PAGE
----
There are springs that flow in the low places of life, in the hard places, in the desert places, in the lone places, in the common places, and no matter what may be our situation, we can always find these upper springs. Abraham found them amid the hills of Canaan. Moses found them among the rocks of Midian. David found them among the ashes of Ziklag when his property was gone, his family captives and his people talked of stoning him, but “David encouraged himself in the Lord.” Habakkuk found them when the fig tree was withered and the fields were brown, but as he drank from them he could sing: “Yet will I rejoice in the Lord and joy in the God of my salvation.”

Isaiah found them in the awful days of Sennacherib’s invasion, when the mountains seemed hurled into the midst of the sea, but faith could sing: “There is a river whose streams make glad the city of God. God is in the midst of her: she shall not be moved.”

The martyrs found them amid the flames, and reformers amid their foes and conflicts, and we can find them all the year if we have the Comforter in our hearts and have learned to say with David: “All my springs are in thee.”

How many and how precious these springs, and how much more there is to be possessed of God’s own fulness! —A. B. Simpson

I said: “The desert is so wide!”
I said: “The desert is so bare!
What springs to quench my thirst are there?
Whence shall I from the tempest hide?”
I said: “The desert is so lone!
Nor gentle voice, nor loving face
Will brighten any smallest space.”
I paused or ere my moan was done!
I heard a flow of hidden springs;
Before me palms rose green and fair;
The birds were singing; all the air
Did shine and stir with angels’ wings!
And One said mildly: “Why, indeed,
Take over-anxious thought for that
The morrow bringeth! See you not
The Father knoweth what you need?”

–Selected

You Are God’s Precious Jewel

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Jeweled Chicken Sandals

Diane Virginia, Author, 1.cbn.com

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“Mom, I fed the chickens. Here’s your sandals back,” my daughter said.

“Back?” I tried to hide my dismay, “You wore the jeweled ones?” The odor rising from the pleather revealed the answer.

“I just borrowed them quick.”

I glanced at my jeweled sandals. As pretty as they were, they now had a designated purpose. I would use them when I fetched eggs or cared for my hens. My jeweled sandals were now the purtiest’ chicken sandals I’d ever owned. They stank. Bad stank. Invading the kitchen stank. I dropped the sandals outside, closed the door, and blew my nose.

As unusual as it may seem, I knew my daughter’s quick grab happened for a purpose. It reminded me I am called to holiness. The Apostle Paul writes,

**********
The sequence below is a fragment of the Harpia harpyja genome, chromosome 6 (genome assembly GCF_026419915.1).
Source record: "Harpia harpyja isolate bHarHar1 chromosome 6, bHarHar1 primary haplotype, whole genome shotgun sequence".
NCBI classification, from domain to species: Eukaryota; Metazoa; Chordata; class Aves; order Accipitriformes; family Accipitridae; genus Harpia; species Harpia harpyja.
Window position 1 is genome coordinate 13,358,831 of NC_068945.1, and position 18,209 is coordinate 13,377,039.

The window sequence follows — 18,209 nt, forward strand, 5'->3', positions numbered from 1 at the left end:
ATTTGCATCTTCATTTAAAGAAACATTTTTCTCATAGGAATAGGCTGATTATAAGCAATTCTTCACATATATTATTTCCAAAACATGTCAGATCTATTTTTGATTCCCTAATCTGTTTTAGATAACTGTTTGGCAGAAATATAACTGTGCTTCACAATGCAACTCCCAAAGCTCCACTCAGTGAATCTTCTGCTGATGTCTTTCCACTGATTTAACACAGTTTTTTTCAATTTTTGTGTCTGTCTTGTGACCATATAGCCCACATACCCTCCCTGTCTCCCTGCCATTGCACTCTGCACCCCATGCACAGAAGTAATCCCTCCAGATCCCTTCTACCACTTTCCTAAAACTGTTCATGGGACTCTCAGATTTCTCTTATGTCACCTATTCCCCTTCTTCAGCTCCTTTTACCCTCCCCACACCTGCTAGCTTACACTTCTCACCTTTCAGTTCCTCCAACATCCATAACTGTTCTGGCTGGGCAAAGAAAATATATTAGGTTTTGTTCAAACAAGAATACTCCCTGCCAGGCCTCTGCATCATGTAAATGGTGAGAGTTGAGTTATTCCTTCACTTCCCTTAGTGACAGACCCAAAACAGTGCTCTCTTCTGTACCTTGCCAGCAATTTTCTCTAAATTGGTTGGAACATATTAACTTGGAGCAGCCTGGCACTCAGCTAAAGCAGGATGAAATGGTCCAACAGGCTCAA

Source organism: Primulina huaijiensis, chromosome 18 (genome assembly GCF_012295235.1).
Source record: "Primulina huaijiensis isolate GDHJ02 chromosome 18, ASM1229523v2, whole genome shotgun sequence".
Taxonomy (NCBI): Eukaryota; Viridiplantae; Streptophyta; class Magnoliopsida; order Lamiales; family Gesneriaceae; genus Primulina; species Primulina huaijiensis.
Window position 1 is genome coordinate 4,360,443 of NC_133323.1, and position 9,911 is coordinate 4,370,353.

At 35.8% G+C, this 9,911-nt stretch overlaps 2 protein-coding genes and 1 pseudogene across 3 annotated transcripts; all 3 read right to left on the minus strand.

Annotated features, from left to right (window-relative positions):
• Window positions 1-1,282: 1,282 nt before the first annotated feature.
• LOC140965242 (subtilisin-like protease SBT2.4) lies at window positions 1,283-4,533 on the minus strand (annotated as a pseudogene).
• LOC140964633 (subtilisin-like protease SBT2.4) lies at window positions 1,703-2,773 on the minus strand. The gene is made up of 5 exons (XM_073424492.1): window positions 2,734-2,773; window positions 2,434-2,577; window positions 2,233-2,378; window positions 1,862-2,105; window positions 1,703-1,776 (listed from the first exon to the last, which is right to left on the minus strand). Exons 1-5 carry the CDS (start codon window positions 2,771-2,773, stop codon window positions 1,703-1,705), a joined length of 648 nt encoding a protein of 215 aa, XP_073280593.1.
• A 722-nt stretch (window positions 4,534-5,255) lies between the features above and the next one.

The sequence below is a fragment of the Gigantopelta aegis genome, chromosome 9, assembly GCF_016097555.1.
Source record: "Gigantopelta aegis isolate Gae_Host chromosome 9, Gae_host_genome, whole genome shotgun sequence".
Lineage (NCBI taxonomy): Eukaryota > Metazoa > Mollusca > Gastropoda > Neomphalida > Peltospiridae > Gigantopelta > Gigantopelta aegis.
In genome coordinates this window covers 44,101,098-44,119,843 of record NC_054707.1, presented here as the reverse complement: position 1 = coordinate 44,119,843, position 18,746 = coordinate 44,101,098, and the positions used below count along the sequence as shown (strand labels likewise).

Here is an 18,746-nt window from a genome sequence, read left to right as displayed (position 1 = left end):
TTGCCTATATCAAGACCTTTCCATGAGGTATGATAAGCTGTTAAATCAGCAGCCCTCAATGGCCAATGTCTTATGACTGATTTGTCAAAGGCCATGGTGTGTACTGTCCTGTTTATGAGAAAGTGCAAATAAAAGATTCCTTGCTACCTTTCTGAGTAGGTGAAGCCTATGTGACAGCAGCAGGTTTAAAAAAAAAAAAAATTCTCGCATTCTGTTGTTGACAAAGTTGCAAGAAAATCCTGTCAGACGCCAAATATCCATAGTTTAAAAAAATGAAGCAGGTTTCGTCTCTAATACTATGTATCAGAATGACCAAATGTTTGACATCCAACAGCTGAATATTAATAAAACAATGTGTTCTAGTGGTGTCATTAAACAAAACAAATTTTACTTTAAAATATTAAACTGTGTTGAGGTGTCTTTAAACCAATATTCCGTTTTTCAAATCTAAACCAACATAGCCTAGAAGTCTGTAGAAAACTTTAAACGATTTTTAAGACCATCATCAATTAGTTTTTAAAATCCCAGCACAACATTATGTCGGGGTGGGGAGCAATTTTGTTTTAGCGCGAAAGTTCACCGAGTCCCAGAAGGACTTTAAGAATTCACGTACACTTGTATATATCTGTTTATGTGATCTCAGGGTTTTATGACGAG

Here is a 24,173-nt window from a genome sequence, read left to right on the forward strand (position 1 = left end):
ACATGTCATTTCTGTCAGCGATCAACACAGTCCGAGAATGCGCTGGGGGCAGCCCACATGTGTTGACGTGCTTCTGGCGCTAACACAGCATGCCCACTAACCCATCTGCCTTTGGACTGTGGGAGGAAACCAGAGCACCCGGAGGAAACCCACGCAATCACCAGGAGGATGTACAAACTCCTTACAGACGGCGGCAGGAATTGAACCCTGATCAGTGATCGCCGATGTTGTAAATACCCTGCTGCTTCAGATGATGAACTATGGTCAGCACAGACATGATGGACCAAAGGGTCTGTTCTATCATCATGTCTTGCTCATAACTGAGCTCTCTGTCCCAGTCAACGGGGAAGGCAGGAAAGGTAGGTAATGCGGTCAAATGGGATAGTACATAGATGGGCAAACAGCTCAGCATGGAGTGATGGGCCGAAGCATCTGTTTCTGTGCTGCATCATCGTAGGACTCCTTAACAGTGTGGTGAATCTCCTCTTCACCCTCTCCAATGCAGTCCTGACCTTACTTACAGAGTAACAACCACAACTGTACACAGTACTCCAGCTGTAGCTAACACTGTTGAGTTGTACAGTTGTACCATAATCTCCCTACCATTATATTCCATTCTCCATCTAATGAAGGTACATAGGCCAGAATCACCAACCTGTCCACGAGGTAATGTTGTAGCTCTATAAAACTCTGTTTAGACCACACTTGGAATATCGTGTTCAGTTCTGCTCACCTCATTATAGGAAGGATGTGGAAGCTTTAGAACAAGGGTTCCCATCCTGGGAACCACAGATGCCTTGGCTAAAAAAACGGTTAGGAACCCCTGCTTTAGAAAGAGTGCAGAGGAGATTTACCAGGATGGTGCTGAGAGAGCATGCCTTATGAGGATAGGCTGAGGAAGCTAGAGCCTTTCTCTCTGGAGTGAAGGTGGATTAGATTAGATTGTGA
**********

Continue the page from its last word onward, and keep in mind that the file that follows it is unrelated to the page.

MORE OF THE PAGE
“But ye are a chosen generation, a royal priesthood, an holy nation, a peculiar people; that ye should shew forth the praises of him who hath called you out of darkness into his marvelous light. (1 Peter 2:9 KJV)”

This verse reminds me that in the spiritual realm I am called to keep out of the chicken coop. But there’s more…

Because I’ve been trapped in the coop before, this reminds me to help my friends. We need each other. When I think of how often I’ve gotten trapped inside the coop, and proceeded to walk wherever I willed until someone extended a hand of mercy to me, this makes it easy to extend a helping hand. 1 Peter 2:10 reads,

“Which in time past were not a people, but are now the people of God: which had not obtained mercy, but now have obtained mercy. (KJV)”

God puts us in a spiritual family, and I choose to be available when my friends are needing prayer, a hand up, or just a listening ear so they can work through a chicken coop situation.

The Bible is infallible. Every answer is in the Book. But I am called to have more than head-knowledge — I am called to have a vital relationship with my Lord Jesus Christ. As I cultivate a relationship with Jesus, I become like Him. As I spend this time with Him, He tucks the gift of love inside my person.

I’ll never arrive, this side of heaven, even though I want to be completely holy. But I know every moment I spend with my Jesus is cleansing. He is the One I can count on to create in me the holiness I desire as I rest in His presence, read and meditate on His Word, and receive His love. I cherish these times with my Lord.

Every time I wear my jeweled chicken sandals, I’ll be reminded of three spiritual truths:

  1. I am called to stay out of the coop,
  2. I need to be available to rescue friends who are in the coop, and
  3. I am my best self when I maintain a vital relationship with Jesus.